You are (not) what you eat.

In which I continue this post.

“You are what you eat”—a common enough phrase, and one to which every nine-year-old ever has snarkily responded, “Oh yeah? So I’m a(n) [whatever junk food is to hand]?”

A digression: Michael Pollan (apparently) amended it: “You are what you eat eats.” And as my father says: “It is the fate of all living organisms to become food for other living organisms.”

A further digression: I can’t find any information on the origin of this phrase—none of the dictionaries of phrases/idioms/clichés in the campus library had an entry for it. The internet at large wants to attribute it to Brillat-Savarin, who, in his 1825 The Physiology of Taste, wrote (in French): “Tell me what you eat, and I will tell you what you are.” That’s not the same thing at all, though it’s possible this aphorism is behind the cliché under consideration. This website cites one Dr. Victor Lindlahr as the person responsible for the stubbornly literal version of the phrase.¹

“You are what you eat.” Except, of course, we’re not: we are human, and humans are the one thing we don’t eat.

This is going to be a post full of digressions: other humans aren’t the only thing we don’t eat, of course. Even if we limit ourselves to “living organisms,” there are plenty of things we don’t eat—depending on who that “we” includes, of course. There are plenty of things white middle-class Americans don’t eat that are edible elsewhere—bugs, various organs, rodents, probably some plants too but those aren’t as gross, you get the idea.

And, of course, cannibalism happens: as a cultural practice, in extreme situations, and as—for want of a better word—an aberration.

What I’m after is this: if I ate a bowl of live cockroaches, most people who are culturally similar to me would find it—the act of eating the roaches—disgusting, and—depending on why I ate the roaches—some portion of that disgustingness would attach itself to me. The dude who eats roaches is a gross dude. However: a person who eats roaches is still human. A person who eats other humans ceases, I’m arguing, to be human.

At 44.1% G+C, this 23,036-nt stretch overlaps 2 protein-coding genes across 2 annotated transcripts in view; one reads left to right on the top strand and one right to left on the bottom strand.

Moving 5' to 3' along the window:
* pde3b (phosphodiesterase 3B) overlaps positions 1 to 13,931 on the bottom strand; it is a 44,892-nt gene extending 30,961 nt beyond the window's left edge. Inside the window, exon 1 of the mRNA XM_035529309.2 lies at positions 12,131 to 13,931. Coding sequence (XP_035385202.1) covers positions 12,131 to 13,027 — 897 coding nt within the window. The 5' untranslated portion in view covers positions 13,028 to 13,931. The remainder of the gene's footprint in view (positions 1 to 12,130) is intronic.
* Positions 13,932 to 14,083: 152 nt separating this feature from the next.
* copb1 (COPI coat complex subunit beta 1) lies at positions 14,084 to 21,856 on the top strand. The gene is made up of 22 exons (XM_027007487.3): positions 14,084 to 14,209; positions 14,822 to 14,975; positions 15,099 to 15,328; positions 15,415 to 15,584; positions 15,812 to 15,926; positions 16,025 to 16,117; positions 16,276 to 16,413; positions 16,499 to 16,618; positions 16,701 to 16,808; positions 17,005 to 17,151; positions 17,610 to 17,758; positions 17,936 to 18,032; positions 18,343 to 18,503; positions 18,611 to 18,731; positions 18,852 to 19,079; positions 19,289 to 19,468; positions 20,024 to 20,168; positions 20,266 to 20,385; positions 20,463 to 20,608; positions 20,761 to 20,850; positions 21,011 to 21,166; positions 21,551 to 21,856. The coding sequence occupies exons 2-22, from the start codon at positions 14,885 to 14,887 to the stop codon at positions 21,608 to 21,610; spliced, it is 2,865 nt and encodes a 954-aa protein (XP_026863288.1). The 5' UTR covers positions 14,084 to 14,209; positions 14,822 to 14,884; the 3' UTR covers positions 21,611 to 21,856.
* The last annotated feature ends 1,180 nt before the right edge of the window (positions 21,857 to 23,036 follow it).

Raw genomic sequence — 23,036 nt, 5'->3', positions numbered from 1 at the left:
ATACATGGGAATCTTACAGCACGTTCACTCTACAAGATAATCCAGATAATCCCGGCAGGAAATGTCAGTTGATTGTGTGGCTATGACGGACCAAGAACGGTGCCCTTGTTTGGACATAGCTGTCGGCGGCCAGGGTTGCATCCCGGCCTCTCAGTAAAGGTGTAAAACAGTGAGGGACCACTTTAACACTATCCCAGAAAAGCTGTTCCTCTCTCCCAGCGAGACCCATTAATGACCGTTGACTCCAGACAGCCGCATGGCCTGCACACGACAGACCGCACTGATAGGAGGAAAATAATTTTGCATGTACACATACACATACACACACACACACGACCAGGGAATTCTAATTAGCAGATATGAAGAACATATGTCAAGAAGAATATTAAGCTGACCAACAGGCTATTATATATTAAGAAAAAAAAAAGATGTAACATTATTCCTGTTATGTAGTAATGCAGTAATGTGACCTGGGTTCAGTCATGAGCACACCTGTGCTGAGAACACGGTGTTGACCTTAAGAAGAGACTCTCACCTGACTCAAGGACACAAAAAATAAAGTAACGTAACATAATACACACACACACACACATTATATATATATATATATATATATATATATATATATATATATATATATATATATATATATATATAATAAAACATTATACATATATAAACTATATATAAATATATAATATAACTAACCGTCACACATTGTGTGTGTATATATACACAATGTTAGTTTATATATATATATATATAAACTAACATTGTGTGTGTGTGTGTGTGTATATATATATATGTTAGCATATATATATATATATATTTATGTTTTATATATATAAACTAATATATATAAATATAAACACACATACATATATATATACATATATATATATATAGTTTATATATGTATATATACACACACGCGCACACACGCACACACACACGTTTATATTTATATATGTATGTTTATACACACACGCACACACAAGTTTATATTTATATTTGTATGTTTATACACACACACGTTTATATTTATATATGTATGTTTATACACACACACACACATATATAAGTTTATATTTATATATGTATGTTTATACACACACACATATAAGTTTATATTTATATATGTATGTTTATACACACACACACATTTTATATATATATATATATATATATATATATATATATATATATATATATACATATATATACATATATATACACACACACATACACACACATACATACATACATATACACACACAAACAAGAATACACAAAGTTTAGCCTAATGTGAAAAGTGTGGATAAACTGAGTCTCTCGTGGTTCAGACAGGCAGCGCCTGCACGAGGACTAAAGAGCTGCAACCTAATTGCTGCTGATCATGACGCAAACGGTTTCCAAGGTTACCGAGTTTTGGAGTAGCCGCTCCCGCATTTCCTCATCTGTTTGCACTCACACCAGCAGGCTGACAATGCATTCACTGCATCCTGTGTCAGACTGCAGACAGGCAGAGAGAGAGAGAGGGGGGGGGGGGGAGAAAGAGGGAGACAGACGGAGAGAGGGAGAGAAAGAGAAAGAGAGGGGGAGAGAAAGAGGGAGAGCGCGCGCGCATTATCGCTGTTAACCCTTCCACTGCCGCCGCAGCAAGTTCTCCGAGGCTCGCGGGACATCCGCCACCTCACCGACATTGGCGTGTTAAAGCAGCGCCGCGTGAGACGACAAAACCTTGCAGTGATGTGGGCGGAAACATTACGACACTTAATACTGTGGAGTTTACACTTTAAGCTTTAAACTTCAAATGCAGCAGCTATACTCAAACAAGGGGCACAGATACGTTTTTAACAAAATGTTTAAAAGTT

I don’t know why that’s the case. I feel pretty certain that it is the case: see, for example, the word “subhuman” in the first sentence of the above-linked HuffPo article. Also: google “recent cannibal attacks” and scroll through a half-dozen pages of results: along with words like “horrific” and “terrifying” and “flesh eater,” you will probably notice how often the word “zombie” occurs (you may also notice that the CDC weighed in on the question).

Zombies are, of course, not human.² And the contemporary conflation of cannibals and zombies strongly suggests that cannibals—at least, those cannibals of the “aberrant” type—have, in the act of eating human flesh—lost or given up their humanity. Whether that loss is temporary or permanent, I don’t know. I do know that at least one (fictional) cannibal—Crusoe’s man Friday—was rehabilitated and “humanized” (and it’s probably significant that, in the second novel of the trilogy, Friday was killed during a sea battle with a host of cannibals).

But if zombies and cannibals are not human, they’re also not not human—which is a subject for another post.

_____________
1 This website seems legit enough, though I remain somewhat skeptical—I’d really like to see the 1923 ad, for instance. I’m also a bit disappointed by the scant attention paid to this phrase: it was in none of the dead-tree phrase dictionaries in the campus library (and I looked in at least a dozen).
2 That “of course” should bother you—because I haven’t actually demonstrated yet that zombies aren’t human. And I might not—maybe I’ll just assert it, and hope it sticks.

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